Plaintiff also owned the Loan around this time, as successor by merger to BAC Home Loans Servicing, LP.[3] (ECF No. 86-5 at 5; see also ECF No. 1 at 4.) On September 5, 2012, Plaintiff's counsel at the time (the law firm “Miles Bauer”) requested from ACS a calculation of the superpriority portion of the HOA's lien and offered to pay that amount.[4] (ECF No. 86-5 at 5-6.) ACS responded with a letter from Kelly Mitchell stating she would not provide a 9 month “super priority lien Statement of Account” unless Plaintiff had already foreclosed on the Property, and could provide proof to ACS Plaintiff owned the Property. (Id. at 8.) Ms. Mitchell's letter then stated ACS intended to proceed to a homeowners' association foreclosure sale unless ACS received documentation from Plaintiff proving Plaintiff intended to foreclose on the property. (Id.) Ms. Mitchell's letter concluded by offering Plaintiff the ability to re-request a statement of account through a different process for $50, or get “an actual payoff demand” from ACS for $150. (Id.) Plaintiff never responded to Ms. Mitchell's letter, and never sent ACS a check for any amount. (ECF No. 109-2 at 13.)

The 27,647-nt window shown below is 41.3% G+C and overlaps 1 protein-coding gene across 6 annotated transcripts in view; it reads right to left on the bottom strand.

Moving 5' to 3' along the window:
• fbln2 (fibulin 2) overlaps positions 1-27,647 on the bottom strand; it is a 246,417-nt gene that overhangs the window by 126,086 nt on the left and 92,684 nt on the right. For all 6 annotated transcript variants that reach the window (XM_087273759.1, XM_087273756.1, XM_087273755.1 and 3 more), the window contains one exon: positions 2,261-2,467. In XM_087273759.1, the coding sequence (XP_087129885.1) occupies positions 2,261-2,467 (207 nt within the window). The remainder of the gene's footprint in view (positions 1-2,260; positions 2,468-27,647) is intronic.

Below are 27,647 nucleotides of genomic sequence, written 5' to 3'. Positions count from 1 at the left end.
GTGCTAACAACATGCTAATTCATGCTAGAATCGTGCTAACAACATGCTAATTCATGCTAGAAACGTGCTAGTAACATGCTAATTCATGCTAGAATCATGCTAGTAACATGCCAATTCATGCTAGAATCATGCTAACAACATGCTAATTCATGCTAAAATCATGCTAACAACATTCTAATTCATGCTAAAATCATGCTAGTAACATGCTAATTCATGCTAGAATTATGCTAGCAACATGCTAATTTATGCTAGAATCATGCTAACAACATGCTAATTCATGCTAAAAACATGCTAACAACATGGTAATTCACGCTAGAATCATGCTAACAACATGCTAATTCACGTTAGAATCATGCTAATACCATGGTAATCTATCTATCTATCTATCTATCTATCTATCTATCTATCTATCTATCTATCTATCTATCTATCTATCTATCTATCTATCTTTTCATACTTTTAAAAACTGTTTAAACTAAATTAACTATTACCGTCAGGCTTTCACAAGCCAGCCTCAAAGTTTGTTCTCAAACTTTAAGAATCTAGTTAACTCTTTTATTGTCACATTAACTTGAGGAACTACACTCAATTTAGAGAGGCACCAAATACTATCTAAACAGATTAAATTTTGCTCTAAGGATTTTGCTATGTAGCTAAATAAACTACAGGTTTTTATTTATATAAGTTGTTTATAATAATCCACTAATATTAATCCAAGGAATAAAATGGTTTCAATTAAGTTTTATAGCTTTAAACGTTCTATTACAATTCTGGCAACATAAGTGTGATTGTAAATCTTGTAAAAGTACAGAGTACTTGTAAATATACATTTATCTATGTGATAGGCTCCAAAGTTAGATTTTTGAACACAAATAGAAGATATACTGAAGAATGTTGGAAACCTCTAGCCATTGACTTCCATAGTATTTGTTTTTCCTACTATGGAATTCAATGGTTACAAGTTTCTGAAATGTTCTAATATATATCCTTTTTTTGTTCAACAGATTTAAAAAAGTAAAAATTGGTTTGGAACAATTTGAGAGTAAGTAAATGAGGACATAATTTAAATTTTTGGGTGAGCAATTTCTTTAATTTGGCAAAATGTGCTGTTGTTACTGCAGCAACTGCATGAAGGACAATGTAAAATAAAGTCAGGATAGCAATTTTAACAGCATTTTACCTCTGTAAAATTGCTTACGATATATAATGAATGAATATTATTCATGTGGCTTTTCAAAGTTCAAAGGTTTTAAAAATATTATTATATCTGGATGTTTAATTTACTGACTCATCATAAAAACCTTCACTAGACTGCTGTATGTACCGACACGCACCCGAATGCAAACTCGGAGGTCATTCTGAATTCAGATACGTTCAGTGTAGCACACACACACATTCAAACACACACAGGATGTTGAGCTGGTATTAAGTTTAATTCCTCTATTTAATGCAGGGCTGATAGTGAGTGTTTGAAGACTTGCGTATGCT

On January 7, 2013, the HOA recorded a notice of sale through ACS setting the foreclosure sale for February 12, 2013. (ECF No. 86-6.) The HOA proceeded with the foreclosure sale on March 12, 2013 (the “HOA Sale”), and SFR purchased the Property at the HOA Sale for $10, 000. (ECF No. 86-7.)

         Plaintiff asserted claims for: (1) quiet title/declaratory judgment against all Defendants; (2) breach of NRS § 116.1113 against ACS and the HOA; (3) wrongful foreclosure against the HOA and ACS; and (4) injunctive relief against SFR. (ECF No. 1 at 6-15.) SFR later filed a counterclaim for quiet title and injunctive relief against Plaintiff, and substantially the same crossclaim against Bayview Loan Servicing LLC, Timothy Goering, and Adrian Goering. (ECF No. 37 at 9-18.) On the HOA's motion to dismiss, the Court dismissed Plaintiff's second and third claims against the HOA, for breach of NRS § 116.1113, and wrongful foreclosure, as time-barred. (ECF No. 58 at 4.)

         III. LEGAL STANDARD